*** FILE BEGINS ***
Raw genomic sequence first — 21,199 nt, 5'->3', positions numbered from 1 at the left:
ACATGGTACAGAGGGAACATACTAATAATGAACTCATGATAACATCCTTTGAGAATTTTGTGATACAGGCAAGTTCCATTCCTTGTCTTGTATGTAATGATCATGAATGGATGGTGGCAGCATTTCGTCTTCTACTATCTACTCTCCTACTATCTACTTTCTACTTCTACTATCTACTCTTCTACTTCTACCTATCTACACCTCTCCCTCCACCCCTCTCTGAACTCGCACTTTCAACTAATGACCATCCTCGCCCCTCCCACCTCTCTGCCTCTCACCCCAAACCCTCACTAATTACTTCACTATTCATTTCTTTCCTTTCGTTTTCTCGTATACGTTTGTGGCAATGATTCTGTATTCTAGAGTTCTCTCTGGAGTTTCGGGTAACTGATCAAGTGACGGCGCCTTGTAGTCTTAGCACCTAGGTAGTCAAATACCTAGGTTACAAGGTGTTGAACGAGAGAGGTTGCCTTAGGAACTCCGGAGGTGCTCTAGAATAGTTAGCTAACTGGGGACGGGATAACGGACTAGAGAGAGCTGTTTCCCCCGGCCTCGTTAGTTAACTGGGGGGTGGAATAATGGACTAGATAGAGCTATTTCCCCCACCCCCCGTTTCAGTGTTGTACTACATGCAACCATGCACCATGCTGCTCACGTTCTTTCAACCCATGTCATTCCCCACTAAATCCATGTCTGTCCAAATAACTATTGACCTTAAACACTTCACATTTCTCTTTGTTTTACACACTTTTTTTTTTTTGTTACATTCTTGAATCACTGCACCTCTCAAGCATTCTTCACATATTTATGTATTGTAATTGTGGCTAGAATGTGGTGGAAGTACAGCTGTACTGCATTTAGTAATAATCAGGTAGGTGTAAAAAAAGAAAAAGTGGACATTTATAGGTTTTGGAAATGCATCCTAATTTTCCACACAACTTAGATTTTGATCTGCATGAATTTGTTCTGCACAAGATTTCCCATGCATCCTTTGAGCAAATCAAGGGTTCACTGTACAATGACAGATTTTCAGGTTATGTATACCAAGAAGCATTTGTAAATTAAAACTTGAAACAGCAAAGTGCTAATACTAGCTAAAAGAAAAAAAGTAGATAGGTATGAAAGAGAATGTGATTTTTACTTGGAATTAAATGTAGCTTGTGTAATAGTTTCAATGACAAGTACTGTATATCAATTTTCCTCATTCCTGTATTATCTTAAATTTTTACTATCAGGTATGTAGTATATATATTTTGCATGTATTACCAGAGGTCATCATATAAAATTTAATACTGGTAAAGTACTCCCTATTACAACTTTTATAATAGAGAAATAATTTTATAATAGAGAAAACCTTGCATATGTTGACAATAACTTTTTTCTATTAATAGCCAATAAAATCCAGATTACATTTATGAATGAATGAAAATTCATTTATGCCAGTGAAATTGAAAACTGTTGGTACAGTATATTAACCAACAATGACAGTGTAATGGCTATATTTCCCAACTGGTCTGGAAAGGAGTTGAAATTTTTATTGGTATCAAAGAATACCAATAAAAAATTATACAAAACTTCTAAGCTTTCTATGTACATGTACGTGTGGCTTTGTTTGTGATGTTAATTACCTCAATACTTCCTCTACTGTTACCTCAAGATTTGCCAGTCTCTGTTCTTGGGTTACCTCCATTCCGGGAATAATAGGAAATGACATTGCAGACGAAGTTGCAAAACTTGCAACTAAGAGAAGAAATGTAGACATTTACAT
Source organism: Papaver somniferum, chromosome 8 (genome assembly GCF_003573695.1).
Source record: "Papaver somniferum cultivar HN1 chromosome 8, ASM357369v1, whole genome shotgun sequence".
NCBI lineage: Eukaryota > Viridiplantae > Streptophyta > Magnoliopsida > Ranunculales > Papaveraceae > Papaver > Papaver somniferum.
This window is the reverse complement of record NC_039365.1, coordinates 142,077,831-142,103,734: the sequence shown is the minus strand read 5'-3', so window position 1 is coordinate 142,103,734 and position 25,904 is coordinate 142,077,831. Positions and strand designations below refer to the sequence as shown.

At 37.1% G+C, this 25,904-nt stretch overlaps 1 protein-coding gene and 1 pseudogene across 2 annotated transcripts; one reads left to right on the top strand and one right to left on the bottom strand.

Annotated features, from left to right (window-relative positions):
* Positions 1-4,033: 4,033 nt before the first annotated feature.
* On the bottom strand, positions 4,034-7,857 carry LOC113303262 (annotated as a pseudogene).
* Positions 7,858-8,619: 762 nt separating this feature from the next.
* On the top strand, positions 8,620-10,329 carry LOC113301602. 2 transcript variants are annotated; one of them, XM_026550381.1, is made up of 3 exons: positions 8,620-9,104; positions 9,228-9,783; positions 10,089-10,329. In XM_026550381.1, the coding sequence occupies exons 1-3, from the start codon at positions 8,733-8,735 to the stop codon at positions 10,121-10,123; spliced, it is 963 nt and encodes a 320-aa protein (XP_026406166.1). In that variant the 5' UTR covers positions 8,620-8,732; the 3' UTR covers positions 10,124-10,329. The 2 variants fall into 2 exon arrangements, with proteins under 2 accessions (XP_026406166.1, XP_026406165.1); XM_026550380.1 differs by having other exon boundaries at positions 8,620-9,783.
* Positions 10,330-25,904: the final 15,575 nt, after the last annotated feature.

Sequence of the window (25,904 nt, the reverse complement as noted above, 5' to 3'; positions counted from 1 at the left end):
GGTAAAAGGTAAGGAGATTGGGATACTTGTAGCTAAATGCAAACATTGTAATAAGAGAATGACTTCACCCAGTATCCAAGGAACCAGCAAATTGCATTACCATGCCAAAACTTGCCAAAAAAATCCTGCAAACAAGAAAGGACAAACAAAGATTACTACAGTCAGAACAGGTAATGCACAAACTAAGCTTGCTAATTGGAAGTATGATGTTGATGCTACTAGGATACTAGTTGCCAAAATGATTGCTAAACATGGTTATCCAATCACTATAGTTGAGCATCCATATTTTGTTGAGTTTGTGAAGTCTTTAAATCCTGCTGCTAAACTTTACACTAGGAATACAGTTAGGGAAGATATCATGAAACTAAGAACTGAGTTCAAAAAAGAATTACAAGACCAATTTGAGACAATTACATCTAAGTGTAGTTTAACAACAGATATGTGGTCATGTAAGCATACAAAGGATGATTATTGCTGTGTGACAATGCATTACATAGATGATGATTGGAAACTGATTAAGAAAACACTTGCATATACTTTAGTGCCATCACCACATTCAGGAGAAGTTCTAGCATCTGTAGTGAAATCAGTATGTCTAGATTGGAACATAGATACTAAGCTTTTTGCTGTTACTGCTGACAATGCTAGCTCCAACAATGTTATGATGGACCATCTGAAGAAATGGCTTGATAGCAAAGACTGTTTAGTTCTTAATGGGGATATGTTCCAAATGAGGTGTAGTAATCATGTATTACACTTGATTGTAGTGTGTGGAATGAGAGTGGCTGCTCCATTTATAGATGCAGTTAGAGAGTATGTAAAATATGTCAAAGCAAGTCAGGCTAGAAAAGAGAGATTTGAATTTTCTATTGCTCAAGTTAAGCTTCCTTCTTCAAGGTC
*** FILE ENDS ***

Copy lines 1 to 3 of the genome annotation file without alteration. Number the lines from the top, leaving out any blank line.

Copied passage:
Raw genomic sequence first — 21,199 nt, 5'->3', positions numbered from 1 at the left:
ACATGGTACAGAGGGAACATACTAATAATGAACTCATGATAACATCCTTTGAGAATTTTGTGATACAGGCAAGTTCCATTCCTTGTCTTGTATGTAATGATCATGAATGGATGGTGGCAGCATTTCGTCTTCTACTATCTACTCTCCTACTATCTACTTTCTACTTCTACTATCTACTCTTCTACTTCTACCTATCTACACCTCTCCCTCCACCCCTCTCTGAACTCGCACTTTCAACTAATGACCATCCTCGCCCCTCCCACCTCTCTGCCTCTCACCCCAAACCCTCACTAATTACTTCACTATTCATTTCTTTCCTTTCGTTTTCTCGTATACGTTTGTGGCAATGATTCTGTATTCTAGAGTTCTCTCTGGAGTTTCGGGTAACTGATCAAGTGACGGCGCCTTGTAGTCTTAGCACCTAGGTAGTCAAATACCTAGGTTACAAGGTGTTGAACGAGAGAGGTTGCCTTAGGAACTCCGGAGGTGCTCTAGAATAGTTAGCTAACTGGGGACGGGATAACGGACTAGAGAGAGCTGTTTCCCCCGGCCTCGTTAGTTAACTGGGGGGTGGAATAATGGACTAGATAGAGCTATTTCCCCCACCCCCCGTTTCAGTGTTGTACTACATGCAACCATGCACCATGCTGCTCACGTTCTTTCAACCCATGTCATTCCCCACTAAATCCATGTCTGTCCAAATAACTATTGACCTTAAACACTTCACATTTCTCTTTGTTTTACACACTTTTTTTTTTTTGTTACATTCTTGAATCACTGCACCTCTCAAGCATTCTTCACATATTTATGTATTGTAATTGTGGCTAGAATGTGGTGGAAGTACAGCTGTACTGCATTTAGTAATAATCAGGTAGGTGTAAAAAAAGAAAAAGTGGACATTTATAGGTTTTGGAAATGCATCCTAATTTTCCACACAACTTAGATTTTGATCTGCATGAATTTGTTCTGCACAAGATTTCCCATGCATCCTTTGAGCAAATCAAGGGTTCACTGTACAATGACAGATTTTCAGGTTATGTATACCAAGAAGCATTTGTAAATTAAAACTTGAAACAGCAAAGTGCTAATACTAGCTAAAAGAAAAAAAGTAGATAGGTATGAAAGAGAATGTGATTTTTACTTGGAATTAAATGTAGCTTGTGTAATAGTTTCAATGACAAGTACTGTATATCAATTTTCCTCATTCCTGTATTATCTTAAATTTTTACTATCAGGTATGTAGTATATATATTTTGCATGTATTACCAGAGGTCATCATATAAAATTTAATACTGGTAAAGTACTCCCTATTACAACTTTTATAATAGAGAAATAATTTTATAATAGAGAAAACCTTGCATATGTTGACAATAACTTTTTTCTATTAATAGCCAATAAAATCCAGATTACATTTATGAATGAATGAAAATTCATTTATGCCAGTGAAATTGAAAACTGTTGGTACAGTATATTAACCAACAATGACAGTGTAATGGCTATATTTCCCAACTGGTCTGGAAAGGAGTTGAAATTTTTATTGGTATCAAAGAATACCAATAAAAAATTATACAAAACTTCTAAGCTTTCTATGTACATGTACGTGTGGCTTTGTTTGTGATGTTAATTACCTCAATACTTCCTCTACTGTTACCTCAAGATTTGCCAGTCTCTGTTCTTGGGTTACCTCCATTCCGGGAATAATAGGAAATGACATTGCAGACGAAGTTGCAAAACTTGCAACTAAGAGAAGAAATGTAGACATTTACAT
Source organism: Papaver somniferum, chromosome 8 (genome assembly GCF_003573695.1).